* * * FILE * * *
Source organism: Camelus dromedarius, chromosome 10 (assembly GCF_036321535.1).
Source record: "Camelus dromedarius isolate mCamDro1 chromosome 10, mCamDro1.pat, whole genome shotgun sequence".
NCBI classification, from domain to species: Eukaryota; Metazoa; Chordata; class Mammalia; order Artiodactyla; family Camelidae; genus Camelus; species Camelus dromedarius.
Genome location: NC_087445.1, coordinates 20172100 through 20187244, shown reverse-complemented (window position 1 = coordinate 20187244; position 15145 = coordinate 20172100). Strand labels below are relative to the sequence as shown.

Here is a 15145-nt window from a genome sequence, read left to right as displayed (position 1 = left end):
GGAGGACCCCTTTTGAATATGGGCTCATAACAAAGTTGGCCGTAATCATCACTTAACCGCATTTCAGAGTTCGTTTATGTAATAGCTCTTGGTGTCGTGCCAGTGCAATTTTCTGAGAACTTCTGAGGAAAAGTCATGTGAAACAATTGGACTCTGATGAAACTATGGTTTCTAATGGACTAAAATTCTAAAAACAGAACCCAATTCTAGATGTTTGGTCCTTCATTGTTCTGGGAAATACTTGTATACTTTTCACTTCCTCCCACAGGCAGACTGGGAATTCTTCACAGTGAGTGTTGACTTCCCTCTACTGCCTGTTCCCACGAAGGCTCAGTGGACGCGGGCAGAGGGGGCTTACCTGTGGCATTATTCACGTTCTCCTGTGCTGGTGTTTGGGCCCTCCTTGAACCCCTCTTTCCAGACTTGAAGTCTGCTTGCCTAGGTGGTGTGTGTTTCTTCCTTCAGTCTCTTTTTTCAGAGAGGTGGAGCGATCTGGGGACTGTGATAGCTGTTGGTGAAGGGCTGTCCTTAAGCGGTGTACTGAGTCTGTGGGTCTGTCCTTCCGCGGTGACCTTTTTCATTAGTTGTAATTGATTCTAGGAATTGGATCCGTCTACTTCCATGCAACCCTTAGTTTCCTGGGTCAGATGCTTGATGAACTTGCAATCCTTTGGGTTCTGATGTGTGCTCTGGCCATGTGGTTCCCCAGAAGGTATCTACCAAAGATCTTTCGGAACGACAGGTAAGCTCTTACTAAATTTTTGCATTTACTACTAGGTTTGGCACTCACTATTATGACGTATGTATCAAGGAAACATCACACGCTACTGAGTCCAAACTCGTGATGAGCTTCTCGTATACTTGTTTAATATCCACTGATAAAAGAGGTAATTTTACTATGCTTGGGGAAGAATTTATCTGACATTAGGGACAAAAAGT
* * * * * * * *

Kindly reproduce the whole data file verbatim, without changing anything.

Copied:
Source organism: Camelus dromedarius, chromosome 10 (assembly GCF_036321535.1).
Source record: "Camelus dromedarius isolate mCamDro1 chromosome 10, mCamDro1.pat, whole genome shotgun sequence".
NCBI classification, from domain to species: Eukaryota; Metazoa; Chordata; class Mammalia; order Artiodactyla; family Camelidae; genus Camelus; species Camelus dromedarius.
Genome location: NC_087445.1, coordinates 20172100 through 20187244, shown reverse-complemented (window position 1 = coordinate 20187244; position 15145 = coordinate 20172100). Strand labels below are relative to the sequence as shown.

Here is a 15145-nt window from a genome sequence, read left to right as displayed (position 1 = left end):
GGAGGACCCCTTTTGAATATGGGCTCATAACAAAGTTGGCCGTAATCATCACTTAACCGCATTTCAGAGTTCGTTTATGTAATAGCTCTTGGTGTCGTGCCAGTGCAATTTTCTGAGAACTTCTGAGGAAAAGTCATGTGAAACAATTGGACTCTGATGAAACTATGGTTTCTAATGGACTAAAATTCTAAAAACAGAACCCAATTCTAGATGTTTGGTCCTTCATTGTTCTGGGAAATACTTGTATACTTTTCACTTCCTCCCACAGGCAGACTGGGAATTCTTCACAGTGAGTGTTGACTTCCCTCTACTGCCTGTTCCCACGAAGGCTCAGTGGACGCGGGCAGAGGGGGCTTACCTGTGGCATTATTCACGTTCTCCTGTGCTGGTGTTTGGGCCCTCCTTGAACCCCTCTTTCCAGACTTGAAGTCTGCTTGCCTAGGTGGTGTGTGTTTCTTCCTTCAGTCTCTTTTTTCAGAGAGGTGGAGCGATCTGGGGACTGTGATAGCTGTTGGTGAAGGGCTGTCCTTAAGCGGTGTACTGAGTCTGTGGGTCTGTCCTTCCGCGGTGACCTTTTTCATTAGTTGTAATTGATTCTAGGAATTGGATCCGTCTACTTCCATGCAACCCTTAGTTTCCTGGGTCAGATGCTTGATGAACTTGCAATCCTTTGGGTTCTGATGTGTGCTCTGGCCATGTGGTTCCCCAGAAGGTATCTACCAAAGATCTTTCGGAACGACAGGTAAGCTCTTACTAAATTTTTGCATTTACTACTAGGTTTGGCACTCACTATTATGACGTATGTATCAAGGAAACATCACACGCTACTGAGTCCAAACTCGTGATGAGCTTCTCGTATACTTGTTTAATATCCACTGATAAAAGAGGTAATTTTACTATGCTTGGGGAAGAATTTATCTGACATTAGGGACAAAAAGT